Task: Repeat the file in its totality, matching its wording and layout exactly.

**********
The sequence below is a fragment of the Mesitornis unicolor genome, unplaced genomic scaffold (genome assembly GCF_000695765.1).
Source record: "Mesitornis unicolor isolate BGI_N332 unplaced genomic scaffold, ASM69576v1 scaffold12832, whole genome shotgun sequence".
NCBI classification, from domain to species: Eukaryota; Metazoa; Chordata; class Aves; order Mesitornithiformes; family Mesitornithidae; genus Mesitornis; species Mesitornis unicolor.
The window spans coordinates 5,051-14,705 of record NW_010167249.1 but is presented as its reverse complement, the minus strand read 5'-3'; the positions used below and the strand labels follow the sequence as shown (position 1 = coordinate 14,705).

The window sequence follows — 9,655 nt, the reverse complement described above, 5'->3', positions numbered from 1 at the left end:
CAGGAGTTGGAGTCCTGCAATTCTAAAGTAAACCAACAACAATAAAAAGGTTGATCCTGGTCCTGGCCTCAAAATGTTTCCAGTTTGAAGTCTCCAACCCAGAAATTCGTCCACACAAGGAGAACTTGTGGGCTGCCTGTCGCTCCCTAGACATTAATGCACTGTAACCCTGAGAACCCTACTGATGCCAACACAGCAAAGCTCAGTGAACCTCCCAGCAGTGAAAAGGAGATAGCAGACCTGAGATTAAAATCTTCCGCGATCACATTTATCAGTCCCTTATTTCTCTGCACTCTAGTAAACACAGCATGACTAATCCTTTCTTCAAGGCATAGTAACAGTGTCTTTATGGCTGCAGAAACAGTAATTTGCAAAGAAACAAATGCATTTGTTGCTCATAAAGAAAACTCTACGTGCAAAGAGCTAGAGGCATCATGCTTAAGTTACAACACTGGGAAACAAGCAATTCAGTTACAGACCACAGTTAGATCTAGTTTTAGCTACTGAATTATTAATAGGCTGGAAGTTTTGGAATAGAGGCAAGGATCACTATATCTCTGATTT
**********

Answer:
The sequence below is a fragment of the Mesitornis unicolor genome, unplaced genomic scaffold (genome assembly GCF_000695765.1).
Source record: "Mesitornis unicolor isolate BGI_N332 unplaced genomic scaffold, ASM69576v1 scaffold12832, whole genome shotgun sequence".
NCBI classification, from domain to species: Eukaryota; Metazoa; Chordata; class Aves; order Mesitornithiformes; family Mesitornithidae; genus Mesitornis; species Mesitornis unicolor.
The window spans coordinates 5,051-14,705 of record NW_010167249.1 but is presented as its reverse complement, the minus strand read 5'-3'; the positions used below and the strand labels follow the sequence as shown (position 1 = coordinate 14,705).

The window sequence follows — 9,655 nt, the reverse complement described above, 5'->3', positions numbered from 1 at the left end:
CAGGAGTTGGAGTCCTGCAATTCTAAAGTAAACCAACAACAATAAAAAGGTTGATCCTGGTCCTGGCCTCAAAATGTTTCCAGTTTGAAGTCTCCAACCCAGAAATTCGTCCACACAAGGAGAACTTGTGGGCTGCCTGTCGCTCCCTAGACATTAATGCACTGTAACCCTGAGAACCCTACTGATGCCAACACAGCAAAGCTCAGTGAACCTCCCAGCAGTGAAAAGGAGATAGCAGACCTGAGATTAAAATCTTCCGCGATCACATTTATCAGTCCCTTATTTCTCTGCACTCTAGTAAACACAGCATGACTAATCCTTTCTTCAAGGCATAGTAACAGTGTCTTTATGGCTGCAGAAACAGTAATTTGCAAAGAAACAAATGCATTTGTTGCTCATAAAGAAAACTCTACGTGCAAAGAGCTAGAGGCATCATGCTTAAGTTACAACACTGGGAAACAAGCAATTCAGTTACAGACCACAGTTAGATCTAGTTTTAGCTACTGAATTATTAATAGGCTGGAAGTTTTGGAATAGAGGCAAGGATCACTATATCTCTGATTT